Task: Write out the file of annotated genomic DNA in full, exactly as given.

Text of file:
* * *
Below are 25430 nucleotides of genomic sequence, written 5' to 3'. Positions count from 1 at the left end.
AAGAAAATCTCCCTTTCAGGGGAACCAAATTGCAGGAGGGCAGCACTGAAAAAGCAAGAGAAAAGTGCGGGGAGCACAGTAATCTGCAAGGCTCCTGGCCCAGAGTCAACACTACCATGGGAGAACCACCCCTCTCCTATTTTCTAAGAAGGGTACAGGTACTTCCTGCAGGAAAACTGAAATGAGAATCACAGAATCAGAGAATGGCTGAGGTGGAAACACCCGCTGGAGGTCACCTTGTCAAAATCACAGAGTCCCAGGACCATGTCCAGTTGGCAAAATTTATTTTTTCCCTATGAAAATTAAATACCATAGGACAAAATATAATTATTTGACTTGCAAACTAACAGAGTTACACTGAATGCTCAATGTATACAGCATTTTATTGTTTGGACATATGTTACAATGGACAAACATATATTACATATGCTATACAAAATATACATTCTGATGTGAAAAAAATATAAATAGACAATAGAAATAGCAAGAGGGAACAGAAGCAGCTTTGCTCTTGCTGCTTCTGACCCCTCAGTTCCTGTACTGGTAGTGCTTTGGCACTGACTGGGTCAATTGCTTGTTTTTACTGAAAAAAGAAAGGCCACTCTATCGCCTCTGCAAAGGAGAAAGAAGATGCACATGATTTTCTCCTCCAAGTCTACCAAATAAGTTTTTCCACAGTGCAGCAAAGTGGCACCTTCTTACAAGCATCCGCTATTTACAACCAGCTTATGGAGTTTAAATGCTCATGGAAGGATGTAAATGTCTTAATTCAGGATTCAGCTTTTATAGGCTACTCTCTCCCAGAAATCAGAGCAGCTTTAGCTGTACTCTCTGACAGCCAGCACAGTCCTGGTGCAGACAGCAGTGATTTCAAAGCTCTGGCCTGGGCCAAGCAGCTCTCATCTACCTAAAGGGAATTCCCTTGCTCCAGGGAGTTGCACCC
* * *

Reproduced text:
Below are 25430 nucleotides of genomic sequence, written 5' to 3'. Positions count from 1 at the left end.
AAGAAAATCTCCCTTTCAGGGGAACCAAATTGCAGGAGGGCAGCACTGAAAAAGCAAGAGAAAAGTGCGGGGAGCACAGTAATCTGCAAGGCTCCTGGCCCAGAGTCAACACTACCATGGGAGAACCACCCCTCTCCTATTTTCTAAGAAGGGTACAGGTACTTCCTGCAGGAAAACTGAAATGAGAATCACAGAATCAGAGAATGGCTGAGGTGGAAACACCCGCTGGAGGTCACCTTGTCAAAATCACAGAGTCCCAGGACCATGTCCAGTTGGCAAAATTTATTTTTTCCCTATGAAAATTAAATACCATAGGACAAAATATAATTATTTGACTTGCAAACTAACAGAGTTACACTGAATGCTCAATGTATACAGCATTTTATTGTTTGGACATATGTTACAATGGACAAACATATATTACATATGCTATACAAAATATACATTCTGATGTGAAAAAAATATAAATAGACAATAGAAATAGCAAGAGGGAACAGAAGCAGCTTTGCTCTTGCTGCTTCTGACCCCTCAGTTCCTGTACTGGTAGTGCTTTGGCACTGACTGGGTCAATTGCTTGTTTTTACTGAAAAAAGAAAGGCCACTCTATCGCCTCTGCAAAGGAGAAAGAAGATGCACATGATTTTCTCCTCCAAGTCTACCAAATAAGTTTTTCCACAGTGCAGCAAAGTGGCACCTTCTTACAAGCATCCGCTATTTACAACCAGCTTATGGAGTTTAAATGCTCATGGAAGGATGTAAATGTCTTAATTCAGGATTCAGCTTTTATAGGCTACTCTCTCCCAGAAATCAGAGCAGCTTTAGCTGTACTCTCTGACAGCCAGCACAGTCCTGGTGCAGACAGCAGTGATTTCAAAGCTCTGGCCTGGGCCAAGCAGCTCTCATCTACCTAAAGGGAATTCCCTTGCTCCAGGGAGTTGCACCC